How To Do Life

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Do You Really Need to Cure Your Perfectionism?

Perfectionism is only sometimes a problem. Advice for perfectionists and the people around them. Read More

A Refreshing Article!

How nice to read an article that does not loathe the art of perfection!

Unfortunately in the USA, it is now de rigeur to despise the perfectionist. and we are told by the chattering classes that we should "celebrate the mess".

Consider Switzerland, by contrast. They are a nation where perfectionism is a virtue, not a crime.
Swiss watches are not random assembled, and the trains actually adhere to schedules. They have money in the bank and peace.

Consider the relative trajectories of Switzerland vs. the USA; one continues on a path of peace, tranquility and prosperity; the other is imploding at a historic rate.

As my wife says, "Matt, if you don't TRY to do things perfectly, you will never do anything important."

I'll close with how Vince Lombardi always counseled his players, as related by his pupil Bart Starr.

"You must always struggle to reach perfection; that way, when you inevitably fail, you will likely be excellent."

Yes and No

I am of two minds about perfectionism. On the one hand I myself strive to do some things perfectly (things related to my job) and I sincerely hope that some on whom I depend for my health and safety feel the same way about their jobs: surgeons, airline pilots/traffic controllers, dentists, engineers who design and build bridges, etc.

On the other hand, I think major problems arise when perfectionism becomes pathological: particularly when one expects or demands "perfection" from loved ones / intimate relationships: the spouse and children.

I was literally tortured by my mother's perfectionism; she would have screaming rage fits if my younger Sister and I didn't do our chores to her exacting standards, if we didn't look "perfect", or behave "perfectly". Dad experienced her frustration over his "imperfections" as well, but for the most part nothing we kids did or said was good enough for our mother; she could always find something, some flawed minutiae she could criticize, shame, and humilate us for. We'd be subjected to caustic verbal abuse and sometimes terrifying physical abuse for failing to meet her unsustainable standards, to the point where my Sister developed substantial chunks of amnesia RE her childhood years, and I developed avoidant pd traits.

So, everything in moderation is healthier, sez I, even perfectionism.

Perfectionism Can be Approached Incorrectly.

Hello Annie,

I think your Mom approached perfectionism in an imperfect manner.

Someone who demands that others be perfect, is imperfect, a priori.

However, one who is perfect by gentle example is a model for all.

My wife practices perfectionism in a more perfect manner, in my view.

For eight years of courtship and marriage, she said nothing about my error rate.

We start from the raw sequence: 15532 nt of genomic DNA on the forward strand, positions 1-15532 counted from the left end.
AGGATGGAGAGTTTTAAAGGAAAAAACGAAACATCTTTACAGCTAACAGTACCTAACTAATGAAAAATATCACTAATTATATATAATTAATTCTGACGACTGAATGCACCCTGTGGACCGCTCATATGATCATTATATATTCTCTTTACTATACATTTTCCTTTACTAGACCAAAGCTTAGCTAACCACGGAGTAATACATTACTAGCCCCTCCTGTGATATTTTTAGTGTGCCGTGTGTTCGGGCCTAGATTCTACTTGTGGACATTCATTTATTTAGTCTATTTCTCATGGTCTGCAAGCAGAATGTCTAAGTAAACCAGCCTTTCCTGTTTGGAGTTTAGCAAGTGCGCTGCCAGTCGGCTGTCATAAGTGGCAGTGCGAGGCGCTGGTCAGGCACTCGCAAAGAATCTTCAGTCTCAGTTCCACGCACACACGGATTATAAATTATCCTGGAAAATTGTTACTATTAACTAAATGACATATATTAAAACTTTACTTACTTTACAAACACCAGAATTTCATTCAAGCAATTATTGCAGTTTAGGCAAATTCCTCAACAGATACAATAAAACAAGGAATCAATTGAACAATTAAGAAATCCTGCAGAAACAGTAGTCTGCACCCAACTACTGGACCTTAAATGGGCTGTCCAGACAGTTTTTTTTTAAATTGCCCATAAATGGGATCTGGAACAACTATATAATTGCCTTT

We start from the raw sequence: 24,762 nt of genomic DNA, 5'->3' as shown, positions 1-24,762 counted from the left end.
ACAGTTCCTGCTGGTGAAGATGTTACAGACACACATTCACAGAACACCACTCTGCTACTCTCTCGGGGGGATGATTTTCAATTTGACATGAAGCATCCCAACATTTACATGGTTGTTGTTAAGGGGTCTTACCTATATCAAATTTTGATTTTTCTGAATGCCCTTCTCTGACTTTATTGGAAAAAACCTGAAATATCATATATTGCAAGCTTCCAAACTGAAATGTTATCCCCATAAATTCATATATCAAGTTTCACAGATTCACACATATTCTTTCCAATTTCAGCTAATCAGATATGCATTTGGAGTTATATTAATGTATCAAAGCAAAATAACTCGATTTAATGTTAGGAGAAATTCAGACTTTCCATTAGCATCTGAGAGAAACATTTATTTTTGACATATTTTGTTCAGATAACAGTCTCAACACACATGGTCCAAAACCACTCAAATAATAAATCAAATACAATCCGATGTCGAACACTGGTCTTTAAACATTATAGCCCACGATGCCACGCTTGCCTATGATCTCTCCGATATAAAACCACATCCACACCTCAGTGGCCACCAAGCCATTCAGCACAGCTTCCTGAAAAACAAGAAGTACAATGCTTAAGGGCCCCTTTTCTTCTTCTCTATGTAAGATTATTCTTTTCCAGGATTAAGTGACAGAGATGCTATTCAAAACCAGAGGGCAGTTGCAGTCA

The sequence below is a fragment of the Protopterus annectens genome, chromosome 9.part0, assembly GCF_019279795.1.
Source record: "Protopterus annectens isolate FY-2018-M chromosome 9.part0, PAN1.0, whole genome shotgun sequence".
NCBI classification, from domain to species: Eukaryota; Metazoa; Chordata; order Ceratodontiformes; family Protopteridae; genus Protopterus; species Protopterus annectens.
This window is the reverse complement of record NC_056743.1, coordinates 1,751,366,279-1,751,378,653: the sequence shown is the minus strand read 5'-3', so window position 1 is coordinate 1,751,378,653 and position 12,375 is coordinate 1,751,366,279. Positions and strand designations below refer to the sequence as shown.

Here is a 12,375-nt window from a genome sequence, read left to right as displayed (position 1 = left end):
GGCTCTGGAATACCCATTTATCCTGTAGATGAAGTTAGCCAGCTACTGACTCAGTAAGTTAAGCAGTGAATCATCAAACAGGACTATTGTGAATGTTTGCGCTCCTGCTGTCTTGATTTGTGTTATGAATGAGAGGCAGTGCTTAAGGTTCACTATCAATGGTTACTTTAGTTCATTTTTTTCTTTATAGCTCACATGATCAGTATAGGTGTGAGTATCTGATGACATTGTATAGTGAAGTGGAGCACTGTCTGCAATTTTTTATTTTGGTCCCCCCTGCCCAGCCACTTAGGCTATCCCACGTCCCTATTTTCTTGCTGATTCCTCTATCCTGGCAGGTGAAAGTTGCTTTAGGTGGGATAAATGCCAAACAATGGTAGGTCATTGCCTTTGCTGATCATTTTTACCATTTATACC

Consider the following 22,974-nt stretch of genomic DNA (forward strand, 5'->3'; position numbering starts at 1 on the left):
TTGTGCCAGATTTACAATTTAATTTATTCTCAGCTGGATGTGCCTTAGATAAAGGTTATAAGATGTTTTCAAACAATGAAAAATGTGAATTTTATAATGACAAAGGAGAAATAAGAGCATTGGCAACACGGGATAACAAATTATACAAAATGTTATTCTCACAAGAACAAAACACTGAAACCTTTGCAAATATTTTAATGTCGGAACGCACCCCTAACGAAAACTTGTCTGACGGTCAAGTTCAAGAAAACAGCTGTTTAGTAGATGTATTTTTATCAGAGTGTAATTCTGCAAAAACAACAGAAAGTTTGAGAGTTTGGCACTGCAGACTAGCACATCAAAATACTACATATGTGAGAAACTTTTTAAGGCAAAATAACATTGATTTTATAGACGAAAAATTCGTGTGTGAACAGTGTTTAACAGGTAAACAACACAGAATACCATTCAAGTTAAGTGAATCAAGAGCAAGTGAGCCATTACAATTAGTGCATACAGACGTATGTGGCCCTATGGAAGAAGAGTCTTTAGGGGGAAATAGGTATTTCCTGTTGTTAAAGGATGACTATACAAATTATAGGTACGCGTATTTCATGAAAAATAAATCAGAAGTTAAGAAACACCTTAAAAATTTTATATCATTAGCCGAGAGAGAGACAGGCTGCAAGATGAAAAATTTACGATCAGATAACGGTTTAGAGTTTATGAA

Then, in November 2007, she told me very gently and lovingly, in a truly caring manner:

"You know Matt, you make more mistakes than I do and, because of that our goals are more difficult to achieve."

So I had the following thoughts to myself promptly thereafter.

1. Who's counting?
2. Not all mistakes are the same. Some are bigger than others, and
3. Are you sure?

But I said none of these things. I thanked her, because she is so wise and knows me better than anyone else, so maybe I DID make more mistakes than her.

Seven years later, in August 2013, I realized how truly correct she was.

And she was so gentle and patient throughout what was an ordeal for her.

For eight years she said nothing, then waited seven years for me to "get it".

Now we are much happier together, because I screw up less!


Your "error rate", Matt?

All I can say is that you have a MUCH greater tolerance for your wife's perfectionism than I could ever have. If someone is actually counting how many mistakes I make, then I want to be as far away from that individual as possible. Holy freaking cow. That doesn't sound like a normal or healthy relationship of equals to me, at all. It sounds more like a parent/child relationship or a master/slave relationship. But, hey, if that works for the two of you, then to each his own.

I think that my mother's rigid, unhealthy obsessiveness and unrealistic expectations of achieving "perfection" actually qualified as a mental illness: obsessive-compulsive personality disorder (which oddly is not the same thing as obsessive compulsive disorder.) I think my mother had ocpd on top of her other personality disorders; she was a miserably unhappy person who felt that she was perfect and deserved to live in a perfect world, and it was our fault that we weren't trying hard enough to be perfect and "making" her unhappy. No, thanks. Not my cup of tea.

And We Lived Happily Ever After


My wife and I are now much happier, living as equals, with lots of joking and merriment. All systems are go for an early retirement in the Caribbean.

Be well.

Ha! I told you Matt!

Your name is not Beth. It's Annie!

Yet another error that confuses things.

Ha ha.

The only truth is funny.

Since I tried to approach everything in life as a surgeon would, life is much funnier.

Sure I make mistakes. But they are less catastrophic and when I recover from them, I make fewer mistakes in those recoveries.

Life is good.

Go get some sunshine.

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Marty Nemko is a career and personal coach based in Oakland, Ca. and the author of 7 books. 

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